mostly English-speaking and research was conducted in Chinese languages/dialects. It was a perfect job for an English major student, so I did it for a couple of years. Upon graduation, I was offered a job by Nielsen to become a qualitative researcher. I did not realize the huge value of the time I spent as an interpreter until I became a moderator myself. The opportunities to have observed moderation from top moderators as an outsider allowed enough distance for me to understand the dynamics between the client, moderator and respondent, and provided a more holistic perspective. My boss, and my mentor, to whom I feel forever obliged, taught me many thi

ngs that are still very true 20 years later. For example, she said a successful group needs three things: First the client is happy that they feel they’ve learned all what they wanted to learn from the group; second the moderator is happy that he/she asked everything he/she wants to ask; and last, but not least, that the respondents are happy that they feel they’ve shared everything they wanted to share.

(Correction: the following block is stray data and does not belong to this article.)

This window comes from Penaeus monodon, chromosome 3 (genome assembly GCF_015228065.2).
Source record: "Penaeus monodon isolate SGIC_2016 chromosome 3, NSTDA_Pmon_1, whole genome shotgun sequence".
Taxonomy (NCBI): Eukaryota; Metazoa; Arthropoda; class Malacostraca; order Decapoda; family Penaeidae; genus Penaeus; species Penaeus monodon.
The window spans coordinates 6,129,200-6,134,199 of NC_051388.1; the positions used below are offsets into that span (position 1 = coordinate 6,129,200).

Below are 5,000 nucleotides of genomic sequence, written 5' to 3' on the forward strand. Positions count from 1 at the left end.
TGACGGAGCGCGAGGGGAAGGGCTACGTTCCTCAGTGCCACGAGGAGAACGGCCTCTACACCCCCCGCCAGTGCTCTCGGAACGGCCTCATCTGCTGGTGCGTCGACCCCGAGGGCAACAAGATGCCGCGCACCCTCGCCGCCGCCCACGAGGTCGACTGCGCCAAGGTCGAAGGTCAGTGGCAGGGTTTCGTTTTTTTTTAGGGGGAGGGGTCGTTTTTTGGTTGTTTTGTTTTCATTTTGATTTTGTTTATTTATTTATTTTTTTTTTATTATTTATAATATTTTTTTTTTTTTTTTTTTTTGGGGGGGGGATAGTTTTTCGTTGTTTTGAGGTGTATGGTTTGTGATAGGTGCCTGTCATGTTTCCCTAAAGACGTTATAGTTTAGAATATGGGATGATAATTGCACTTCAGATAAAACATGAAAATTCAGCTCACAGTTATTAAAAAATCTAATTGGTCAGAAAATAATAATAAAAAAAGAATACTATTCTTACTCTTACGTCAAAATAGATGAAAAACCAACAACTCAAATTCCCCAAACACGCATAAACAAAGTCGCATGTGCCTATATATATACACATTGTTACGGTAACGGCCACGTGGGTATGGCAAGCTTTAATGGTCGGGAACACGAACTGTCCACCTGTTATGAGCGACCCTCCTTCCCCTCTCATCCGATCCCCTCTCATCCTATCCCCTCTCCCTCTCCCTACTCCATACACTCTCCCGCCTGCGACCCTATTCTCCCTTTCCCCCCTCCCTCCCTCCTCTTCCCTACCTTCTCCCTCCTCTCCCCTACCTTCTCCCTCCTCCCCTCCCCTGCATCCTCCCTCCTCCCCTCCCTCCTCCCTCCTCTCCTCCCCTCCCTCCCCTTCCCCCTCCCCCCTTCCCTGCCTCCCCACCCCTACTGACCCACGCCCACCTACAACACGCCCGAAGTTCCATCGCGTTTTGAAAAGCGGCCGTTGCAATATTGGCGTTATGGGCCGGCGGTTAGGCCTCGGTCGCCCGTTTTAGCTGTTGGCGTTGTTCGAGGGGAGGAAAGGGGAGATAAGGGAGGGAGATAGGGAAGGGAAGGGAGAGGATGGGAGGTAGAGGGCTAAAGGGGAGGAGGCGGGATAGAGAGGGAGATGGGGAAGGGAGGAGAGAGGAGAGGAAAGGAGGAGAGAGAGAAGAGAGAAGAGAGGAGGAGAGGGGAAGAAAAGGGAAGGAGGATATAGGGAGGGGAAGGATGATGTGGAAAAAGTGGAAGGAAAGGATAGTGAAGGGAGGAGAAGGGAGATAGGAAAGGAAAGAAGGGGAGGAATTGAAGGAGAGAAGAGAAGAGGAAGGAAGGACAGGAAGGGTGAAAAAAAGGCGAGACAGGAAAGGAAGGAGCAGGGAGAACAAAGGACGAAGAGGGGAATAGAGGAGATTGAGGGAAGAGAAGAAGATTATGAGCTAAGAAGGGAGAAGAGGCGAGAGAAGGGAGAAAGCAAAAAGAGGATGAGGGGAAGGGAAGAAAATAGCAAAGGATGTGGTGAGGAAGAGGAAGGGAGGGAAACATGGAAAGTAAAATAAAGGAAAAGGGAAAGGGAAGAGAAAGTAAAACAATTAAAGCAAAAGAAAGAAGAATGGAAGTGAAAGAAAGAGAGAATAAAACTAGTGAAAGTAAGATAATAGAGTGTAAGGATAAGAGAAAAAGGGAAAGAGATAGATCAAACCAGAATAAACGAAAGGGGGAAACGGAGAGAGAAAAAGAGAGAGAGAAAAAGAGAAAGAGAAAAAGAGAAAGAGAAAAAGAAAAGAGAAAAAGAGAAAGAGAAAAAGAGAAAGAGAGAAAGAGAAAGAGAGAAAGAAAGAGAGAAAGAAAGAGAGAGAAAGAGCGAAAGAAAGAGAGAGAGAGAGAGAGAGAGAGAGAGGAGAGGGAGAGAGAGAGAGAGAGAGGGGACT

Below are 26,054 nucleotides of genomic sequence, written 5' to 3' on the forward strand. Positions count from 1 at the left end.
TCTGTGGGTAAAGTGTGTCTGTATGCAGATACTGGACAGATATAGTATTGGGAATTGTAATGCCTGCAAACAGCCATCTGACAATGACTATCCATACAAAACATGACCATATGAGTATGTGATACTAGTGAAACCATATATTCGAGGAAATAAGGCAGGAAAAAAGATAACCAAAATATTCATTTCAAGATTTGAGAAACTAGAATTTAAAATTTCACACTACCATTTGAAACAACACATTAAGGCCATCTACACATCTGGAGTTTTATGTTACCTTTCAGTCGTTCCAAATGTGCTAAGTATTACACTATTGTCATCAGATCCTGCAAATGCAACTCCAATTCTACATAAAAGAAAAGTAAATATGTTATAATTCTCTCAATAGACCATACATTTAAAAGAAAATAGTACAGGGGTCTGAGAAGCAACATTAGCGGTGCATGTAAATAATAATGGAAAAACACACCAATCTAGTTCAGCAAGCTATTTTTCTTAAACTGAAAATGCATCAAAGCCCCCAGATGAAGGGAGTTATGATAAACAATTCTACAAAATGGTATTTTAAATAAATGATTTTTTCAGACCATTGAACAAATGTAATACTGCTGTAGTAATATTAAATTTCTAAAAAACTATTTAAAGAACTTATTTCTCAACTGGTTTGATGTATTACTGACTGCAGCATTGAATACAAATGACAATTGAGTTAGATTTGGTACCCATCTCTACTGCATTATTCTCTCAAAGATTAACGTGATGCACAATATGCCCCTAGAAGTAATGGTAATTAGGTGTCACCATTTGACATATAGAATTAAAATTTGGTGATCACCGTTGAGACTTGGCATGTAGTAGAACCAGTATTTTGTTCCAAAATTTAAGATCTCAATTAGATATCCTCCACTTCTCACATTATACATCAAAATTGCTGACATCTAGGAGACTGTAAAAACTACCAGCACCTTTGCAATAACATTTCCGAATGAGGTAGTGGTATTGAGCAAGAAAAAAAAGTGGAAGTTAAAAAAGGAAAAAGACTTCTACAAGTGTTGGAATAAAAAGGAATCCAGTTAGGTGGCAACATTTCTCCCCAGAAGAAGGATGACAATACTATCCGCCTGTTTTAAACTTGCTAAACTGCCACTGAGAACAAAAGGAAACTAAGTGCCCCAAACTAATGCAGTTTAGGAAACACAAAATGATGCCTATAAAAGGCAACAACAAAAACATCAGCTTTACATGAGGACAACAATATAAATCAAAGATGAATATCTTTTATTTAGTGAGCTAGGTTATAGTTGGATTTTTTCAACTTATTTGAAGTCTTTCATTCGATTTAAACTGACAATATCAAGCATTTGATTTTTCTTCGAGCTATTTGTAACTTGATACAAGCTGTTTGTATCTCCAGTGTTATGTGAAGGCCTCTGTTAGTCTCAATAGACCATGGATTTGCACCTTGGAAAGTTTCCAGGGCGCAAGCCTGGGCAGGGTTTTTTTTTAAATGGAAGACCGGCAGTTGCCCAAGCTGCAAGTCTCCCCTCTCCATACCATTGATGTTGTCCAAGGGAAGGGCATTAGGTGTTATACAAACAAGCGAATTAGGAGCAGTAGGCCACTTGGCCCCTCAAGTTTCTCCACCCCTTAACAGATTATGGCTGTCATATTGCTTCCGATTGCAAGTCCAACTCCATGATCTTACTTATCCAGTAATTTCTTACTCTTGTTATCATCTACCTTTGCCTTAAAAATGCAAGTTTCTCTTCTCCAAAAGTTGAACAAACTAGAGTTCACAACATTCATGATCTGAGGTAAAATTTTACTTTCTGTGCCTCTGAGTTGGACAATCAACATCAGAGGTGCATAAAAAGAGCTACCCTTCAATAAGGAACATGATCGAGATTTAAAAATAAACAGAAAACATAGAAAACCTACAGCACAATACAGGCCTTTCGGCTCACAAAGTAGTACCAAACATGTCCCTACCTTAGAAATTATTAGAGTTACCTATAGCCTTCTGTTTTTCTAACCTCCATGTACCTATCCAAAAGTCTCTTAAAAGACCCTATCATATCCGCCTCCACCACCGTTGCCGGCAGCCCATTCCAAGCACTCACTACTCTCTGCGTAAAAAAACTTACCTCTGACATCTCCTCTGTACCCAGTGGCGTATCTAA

I thought the last part was particularly important and true; that’s the necessary condition for the first two. And I’ve carried her advice with me throughout my career for the past 20 years. The greatest satisfaction I have is always when, at the end of a group, respondents tell me that they enjoyed the discussion, or that they felt they learned something from others, or that they felt they had a good time sharing their thoughts. Or that they gave me their contact info and wanted to be invited to more discussions as such (not that I am allowed to), or in other words, in our language, to see how engaged they were. A few years into my career, I started to do more quantitative research; respondent engagement is equally crucial here, although it’s not as easily observable during the process of data collection, but definitely observable in results.